Since Pebble burst onto the scene with some fanfare in 2012, very few have doubted the indomitable rise of the wearables market. The world was set to be flooded with smart watches, smart rings, necklaces with inbuilt payment devices, and even smart tattoos, with 2016 the year to see rapid growth. This hasn’t quite happened. Don’t get me wrong, the market is huge - some 39.5 million US adults are expected to have used an IoT device in 2016 - but the astronomical forecasts have proven too lofty.
In the third quarter of 2016, IDC research has shown that the wearables market grew just 3.1%. This growth largely consisted of cheaper fitness devices, and many are questioning whether or not smartwatches have any real place in the market. Price sensitivity, the overlap with a smartphone’s functionality, the need for design in what is essentially a fashion item - there are myriad issues that may hold high end wearables back, particularly as the market becomes more and more saturated by ultimately similar products.
The market’s wobble has led to eMarketer analysts suggesting that its outlook be revised. A world of connected devices - almost all of which are designed for the wrist - may be further away than many expected, with users struggling to find clear use cases for their devices. In particular, smartwatches have struggled. An industry given such optimistic growth estimates as 60% has seemingly achieved closer to 25%, growth that will be particularly underwhelming to those who had invested heavily in its ascent.
The disappearance of Pebble perhaps best exemplified the changing mood of the market. After garnering fame on Kickstarter and subsequently shipping over two million of its smartwatches, the company has been bought by Fitbit for between $34 and $40 million and all of its operations have ceased. The fee apparently just about covers the startups debts, and it’s arguable that a company that started so strongly has fallen thanks to nothing more than an underwhelming product. Indeed, the Financial Times report that Motorola claimed it has no immediate plans to create another smartwatch, given that they ‘do not have broad enough appeal.’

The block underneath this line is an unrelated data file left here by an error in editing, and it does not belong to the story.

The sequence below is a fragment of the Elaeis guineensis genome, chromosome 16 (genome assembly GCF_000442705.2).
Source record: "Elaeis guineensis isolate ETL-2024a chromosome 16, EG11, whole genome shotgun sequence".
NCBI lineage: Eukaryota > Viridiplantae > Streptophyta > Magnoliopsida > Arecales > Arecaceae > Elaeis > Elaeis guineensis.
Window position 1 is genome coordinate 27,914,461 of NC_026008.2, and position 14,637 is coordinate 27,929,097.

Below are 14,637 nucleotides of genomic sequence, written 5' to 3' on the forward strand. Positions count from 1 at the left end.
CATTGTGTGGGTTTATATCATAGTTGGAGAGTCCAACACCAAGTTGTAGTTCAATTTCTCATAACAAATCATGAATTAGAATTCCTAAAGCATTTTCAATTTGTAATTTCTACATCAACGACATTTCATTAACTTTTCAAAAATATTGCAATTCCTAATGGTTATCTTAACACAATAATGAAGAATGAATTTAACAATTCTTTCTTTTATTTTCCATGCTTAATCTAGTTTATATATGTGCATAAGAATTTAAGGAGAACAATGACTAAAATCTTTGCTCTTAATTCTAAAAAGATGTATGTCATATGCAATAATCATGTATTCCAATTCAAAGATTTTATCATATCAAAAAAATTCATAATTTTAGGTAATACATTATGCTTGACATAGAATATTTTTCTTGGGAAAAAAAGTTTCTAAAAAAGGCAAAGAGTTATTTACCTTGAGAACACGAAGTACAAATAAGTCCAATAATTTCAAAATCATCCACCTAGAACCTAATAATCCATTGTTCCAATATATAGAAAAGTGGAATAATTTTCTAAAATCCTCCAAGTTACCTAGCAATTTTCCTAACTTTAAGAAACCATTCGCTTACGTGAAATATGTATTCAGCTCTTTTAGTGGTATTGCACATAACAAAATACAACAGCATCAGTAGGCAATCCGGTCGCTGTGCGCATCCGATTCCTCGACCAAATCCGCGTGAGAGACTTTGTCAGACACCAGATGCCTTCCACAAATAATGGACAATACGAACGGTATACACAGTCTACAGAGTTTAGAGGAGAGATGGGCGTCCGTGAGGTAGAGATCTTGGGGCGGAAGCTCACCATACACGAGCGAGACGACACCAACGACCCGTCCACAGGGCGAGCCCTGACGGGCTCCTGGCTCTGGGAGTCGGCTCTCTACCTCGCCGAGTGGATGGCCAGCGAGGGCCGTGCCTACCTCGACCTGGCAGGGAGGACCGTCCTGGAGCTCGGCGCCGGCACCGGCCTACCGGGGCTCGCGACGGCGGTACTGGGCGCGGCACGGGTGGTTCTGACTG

The issue isn’t just limited to smartwatches, though. A Financial Times report on the 2017 Consumer Electronics Show in Las Vegas referred to ‘the reality that there may never be another innovation like the smartphone.’ Today’s products are failing to create the same buzz that Steve Jobs’ original iPhone did a decade ago. VR, the smart home, smart TVs - the show’s key technologies will take far longer to reach ubiquity than the game changing smartphone, something smartwatch manufacturers are learning the hard way.
Despite the somewhat gloomy downturn, the wearables market may find a much needed boost in emerging markets. According to the IDC, The Middle East and Africa (MEA) wearables market saw steady growth throughout 2016, including a 38.3% rise in Q3. Driven by low-cost wearables, it may take some time before smartwatches can effectively penetrate, but the steady growth will buoy manufacturers. And even against the backdrop of falling projections, companies are still finding new innovative wearable solutions. Wearables startup Motiv, for example, have developed a ring with all the data-collecting functionality of a smartwatch, which boasts both waterproofing and a long battery life - though the $199 price tag positions it as very much a luxury item. It remains to be seen whether or not smart rings can find a niche in an already saturated market, but continued efforts to find them suggest companies still have faith.
It remains to be seen whether Pebble’s demise is a death knell for the smartwatch industry. Tim Cook has been defiantly optimistic about sales of Apple’s Watch but is yet to release any figures. Motorola’s omission is telling, and the fact that major apps like WhatsApp are yet to release official smartwatch incarnations speaks volumes. Adoption for new technology can time take, though, and delays to what were frankly astronomical projections should not be read as too much of an abject failure.